CROSSING BORDERS (THE GRÜNER COLLECTION)
EXHIBITION OF MODERN AND CONTEMPORARY HUNGARIAN ART
The Grüner Collection is a highly focused assembly of twentieth century Hungarian art from the Post-World War II to the contemporary periods, in various mediums, including masterpieces of many directions and many outstanding artists. The emphasis is on the avant-garde and neo-avant-garde works, tracing the history of non-figurative, abstract art of Hungarian artists whether they lived in Hungary or abroad.
The Collection starts with developments in Hungarian abstraction from the 1945-1948 “European School” in the period where geometric abstraction, surrealism, and also merging of the two were all in vogue – and duly banned by the Stalinist regime taking control in 1948. Leading artists of the period, Tihamér Gyarmathy, Tamás Lossonczy, Ibolya Lossonczy, and Endre Bálint are all represented in the Collection.
After the invasion of Czechoslovakia for which the Hungarian Communist Party kept, for a short while, apologizing inside the country, a short period of permissiveness followed. The most significant neo-avant-garde generation, that of the „IPARTEV” (named after the venue of their shows in 1968 and 1969), was active in the era where censorship had already introduced the “3 T” system that stood for tilt (prohibit), tűr (tolerate), and támogat (support). This generation is present in the Collection by such outstanding and internationally known artists as Ilona Keserü Ilona, István Nádler, Imre Bak, Tamás Hencze, János Fajó, Ákos Birkás, and István Harasztӱ. Many of them are also represented in the permanent collection of the Danubiana Meulensteen Art Museum. Including in the Collection are also works of leading artists who had left Hungary at the same period for shorter or longer time, made their name abroad, but returned and continued to participate in the artistic, and intellectual culture of Hungary, Katalin Hetey, Tamás Konok, Tibor Gáyor and Dóra Maurer.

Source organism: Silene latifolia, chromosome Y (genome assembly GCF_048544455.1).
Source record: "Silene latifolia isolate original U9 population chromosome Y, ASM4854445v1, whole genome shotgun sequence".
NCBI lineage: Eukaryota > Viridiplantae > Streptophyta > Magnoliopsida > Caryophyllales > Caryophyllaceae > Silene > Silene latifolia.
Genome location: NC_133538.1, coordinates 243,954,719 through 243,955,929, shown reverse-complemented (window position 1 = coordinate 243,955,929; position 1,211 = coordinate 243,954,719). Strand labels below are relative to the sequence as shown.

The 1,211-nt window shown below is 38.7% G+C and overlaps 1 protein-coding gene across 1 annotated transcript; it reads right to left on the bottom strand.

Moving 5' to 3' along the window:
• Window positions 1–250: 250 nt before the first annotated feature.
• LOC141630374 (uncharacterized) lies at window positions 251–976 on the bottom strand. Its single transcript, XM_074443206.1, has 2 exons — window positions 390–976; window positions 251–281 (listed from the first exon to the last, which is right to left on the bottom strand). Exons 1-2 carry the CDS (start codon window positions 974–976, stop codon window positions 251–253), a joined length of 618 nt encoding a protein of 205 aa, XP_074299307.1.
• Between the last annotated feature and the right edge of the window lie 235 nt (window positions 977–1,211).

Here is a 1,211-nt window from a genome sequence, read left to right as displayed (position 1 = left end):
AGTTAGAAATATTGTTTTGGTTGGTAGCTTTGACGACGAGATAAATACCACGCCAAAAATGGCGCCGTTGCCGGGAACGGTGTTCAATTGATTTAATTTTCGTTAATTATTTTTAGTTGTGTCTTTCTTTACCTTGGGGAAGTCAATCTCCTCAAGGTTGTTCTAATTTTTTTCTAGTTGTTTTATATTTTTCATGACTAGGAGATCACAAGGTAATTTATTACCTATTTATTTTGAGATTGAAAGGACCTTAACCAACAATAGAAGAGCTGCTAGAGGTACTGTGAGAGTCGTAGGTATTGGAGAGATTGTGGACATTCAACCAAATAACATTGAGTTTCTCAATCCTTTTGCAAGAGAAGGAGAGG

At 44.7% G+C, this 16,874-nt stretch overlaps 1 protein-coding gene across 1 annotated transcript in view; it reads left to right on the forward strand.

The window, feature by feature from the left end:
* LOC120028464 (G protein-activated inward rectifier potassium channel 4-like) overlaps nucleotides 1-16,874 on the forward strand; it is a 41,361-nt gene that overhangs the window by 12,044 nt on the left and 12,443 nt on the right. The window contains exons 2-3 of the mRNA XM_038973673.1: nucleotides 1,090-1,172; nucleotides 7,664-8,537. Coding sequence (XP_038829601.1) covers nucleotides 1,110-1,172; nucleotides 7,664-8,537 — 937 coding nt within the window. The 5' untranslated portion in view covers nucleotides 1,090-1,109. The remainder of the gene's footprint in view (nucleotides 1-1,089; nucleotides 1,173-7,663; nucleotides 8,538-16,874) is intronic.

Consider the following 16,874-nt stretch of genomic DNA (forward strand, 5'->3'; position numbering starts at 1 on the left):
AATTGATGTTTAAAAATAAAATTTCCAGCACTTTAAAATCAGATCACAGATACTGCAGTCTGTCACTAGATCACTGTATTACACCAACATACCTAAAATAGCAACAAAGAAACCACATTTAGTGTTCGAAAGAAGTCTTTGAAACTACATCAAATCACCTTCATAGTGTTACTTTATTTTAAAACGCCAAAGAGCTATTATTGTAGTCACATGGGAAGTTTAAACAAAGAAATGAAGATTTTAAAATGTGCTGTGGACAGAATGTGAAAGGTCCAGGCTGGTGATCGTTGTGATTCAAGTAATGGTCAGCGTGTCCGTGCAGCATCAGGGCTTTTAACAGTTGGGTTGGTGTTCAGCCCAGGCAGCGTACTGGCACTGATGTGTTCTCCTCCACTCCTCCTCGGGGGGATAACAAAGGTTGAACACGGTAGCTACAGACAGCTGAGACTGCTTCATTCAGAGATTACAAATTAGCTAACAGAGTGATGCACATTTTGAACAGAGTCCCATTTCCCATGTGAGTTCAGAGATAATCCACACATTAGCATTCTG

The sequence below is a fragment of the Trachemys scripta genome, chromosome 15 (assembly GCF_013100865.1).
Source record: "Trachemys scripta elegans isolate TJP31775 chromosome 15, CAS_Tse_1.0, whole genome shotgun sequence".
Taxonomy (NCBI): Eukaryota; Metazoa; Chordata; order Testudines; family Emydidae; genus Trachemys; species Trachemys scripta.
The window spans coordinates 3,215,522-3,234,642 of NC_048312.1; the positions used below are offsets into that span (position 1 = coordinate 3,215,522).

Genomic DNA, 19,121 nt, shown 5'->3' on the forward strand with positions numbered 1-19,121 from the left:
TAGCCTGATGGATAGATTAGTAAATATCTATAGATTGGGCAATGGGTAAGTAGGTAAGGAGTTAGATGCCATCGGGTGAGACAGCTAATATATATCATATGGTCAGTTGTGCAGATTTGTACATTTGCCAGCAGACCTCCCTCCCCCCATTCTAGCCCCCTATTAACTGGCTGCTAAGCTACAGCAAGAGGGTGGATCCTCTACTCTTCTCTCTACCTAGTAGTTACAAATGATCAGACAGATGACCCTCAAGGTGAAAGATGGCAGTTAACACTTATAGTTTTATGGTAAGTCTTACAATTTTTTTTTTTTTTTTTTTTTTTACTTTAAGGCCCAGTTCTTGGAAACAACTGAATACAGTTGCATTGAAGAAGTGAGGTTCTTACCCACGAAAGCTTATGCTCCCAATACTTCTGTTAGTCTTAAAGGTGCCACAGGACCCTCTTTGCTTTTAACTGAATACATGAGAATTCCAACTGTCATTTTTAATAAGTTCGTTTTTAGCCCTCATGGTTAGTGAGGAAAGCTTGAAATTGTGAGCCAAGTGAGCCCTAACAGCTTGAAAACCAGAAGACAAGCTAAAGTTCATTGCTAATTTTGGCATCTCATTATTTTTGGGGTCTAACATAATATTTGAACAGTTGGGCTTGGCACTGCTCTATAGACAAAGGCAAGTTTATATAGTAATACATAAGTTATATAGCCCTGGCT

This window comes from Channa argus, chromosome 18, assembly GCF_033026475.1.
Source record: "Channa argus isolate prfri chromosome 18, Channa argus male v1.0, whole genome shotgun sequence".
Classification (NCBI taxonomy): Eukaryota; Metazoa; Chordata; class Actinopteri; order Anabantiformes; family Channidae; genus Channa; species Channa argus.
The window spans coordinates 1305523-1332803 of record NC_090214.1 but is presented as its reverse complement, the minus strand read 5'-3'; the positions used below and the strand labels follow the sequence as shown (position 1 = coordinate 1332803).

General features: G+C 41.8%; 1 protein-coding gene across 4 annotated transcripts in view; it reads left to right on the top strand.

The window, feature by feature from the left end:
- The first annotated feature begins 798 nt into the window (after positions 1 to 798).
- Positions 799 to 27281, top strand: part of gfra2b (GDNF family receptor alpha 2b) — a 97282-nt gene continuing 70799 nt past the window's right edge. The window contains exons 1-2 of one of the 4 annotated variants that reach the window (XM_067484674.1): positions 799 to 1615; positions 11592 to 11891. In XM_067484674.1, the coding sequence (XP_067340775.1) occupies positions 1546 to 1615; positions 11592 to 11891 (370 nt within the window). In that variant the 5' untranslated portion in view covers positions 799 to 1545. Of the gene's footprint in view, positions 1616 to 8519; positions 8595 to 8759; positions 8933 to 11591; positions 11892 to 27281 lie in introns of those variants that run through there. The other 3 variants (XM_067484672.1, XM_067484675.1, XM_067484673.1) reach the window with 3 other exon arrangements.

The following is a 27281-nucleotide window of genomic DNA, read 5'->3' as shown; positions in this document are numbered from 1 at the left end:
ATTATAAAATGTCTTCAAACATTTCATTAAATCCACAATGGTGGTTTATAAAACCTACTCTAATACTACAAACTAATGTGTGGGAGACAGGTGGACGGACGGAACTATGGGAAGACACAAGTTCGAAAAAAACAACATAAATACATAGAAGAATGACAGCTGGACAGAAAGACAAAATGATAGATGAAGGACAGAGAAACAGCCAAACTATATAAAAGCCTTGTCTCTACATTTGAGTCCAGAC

The Collection does not stop with the artists already considered as classics, it is continuing the narrative through a third generation and stepping up to the period of the social and political “fall” of Communism in the early nineties. The forward-looking, avant-garde art is present through young artists’ works like Kati Haasz, Andras Wolsky, Barna Benedek and Bálint Bolygó.
The Grüner Collection is highlighting works of Hungarian artists of international orientation, offering, by this selection, invaluable assistance in constructing the narrative of progressive, internationally informed creative work in Hungary.
Beyond detailed presentation of The Grüner Collection, the exhibition also intends to help the visitors create an image of the results and changes that occurred in the special area of the gravitational field of the progressive Hungarian and universal fine art, which is also represented by this collection.